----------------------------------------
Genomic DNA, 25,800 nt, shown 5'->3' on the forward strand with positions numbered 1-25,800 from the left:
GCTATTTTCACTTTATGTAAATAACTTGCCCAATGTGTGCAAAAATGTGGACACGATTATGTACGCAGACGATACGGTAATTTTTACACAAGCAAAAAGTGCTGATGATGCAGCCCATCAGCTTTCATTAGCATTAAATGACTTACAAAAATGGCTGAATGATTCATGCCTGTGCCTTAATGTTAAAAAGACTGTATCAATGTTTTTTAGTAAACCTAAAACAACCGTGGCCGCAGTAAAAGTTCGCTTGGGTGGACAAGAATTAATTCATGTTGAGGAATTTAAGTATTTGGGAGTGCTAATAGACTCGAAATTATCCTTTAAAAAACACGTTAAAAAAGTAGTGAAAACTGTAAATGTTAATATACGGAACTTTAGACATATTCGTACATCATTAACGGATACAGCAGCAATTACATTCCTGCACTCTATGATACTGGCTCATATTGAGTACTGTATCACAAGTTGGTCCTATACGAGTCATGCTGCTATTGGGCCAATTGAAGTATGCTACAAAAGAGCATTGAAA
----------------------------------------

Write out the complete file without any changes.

Genomic DNA, 25,800 nt, shown 5'->3' on the forward strand with positions numbered 1-25,800 from the left:
GCTATTTTCACTTTATGTAAATAACTTGCCCAATGTGTGCAAAAATGTGGACACGATTATGTACGCAGACGATACGGTAATTTTTACACAAGCAAAAAGTGCTGATGATGCAGCCCATCAGCTTTCATTAGCATTAAATGACTTACAAAAATGGCTGAATGATTCATGCCTGTGCCTTAATGTTAAAAAGACTGTATCAATGTTTTTTAGTAAACCTAAAACAACCGTGGCCGCAGTAAAAGTTCGCTTGGGTGGACAAGAATTAATTCATGTTGAGGAATTTAAGTATTTGGGAGTGCTAATAGACTCGAAATTATCCTTTAAAAAACACGTTAAAAAAGTAGTGAAAACTGTAAATGTTAATATACGGAACTTTAGACATATTCGTACATCATTAACGGATACAGCAGCAATTACATTCCTGCACTCTATGATACTGGCTCATATTGAGTACTGTATCACAAGTTGGTCCTATACGAGTCATGCTGCTATTGGGCCAATTGAAGTATGCTACAAAAGAGCATTGAAA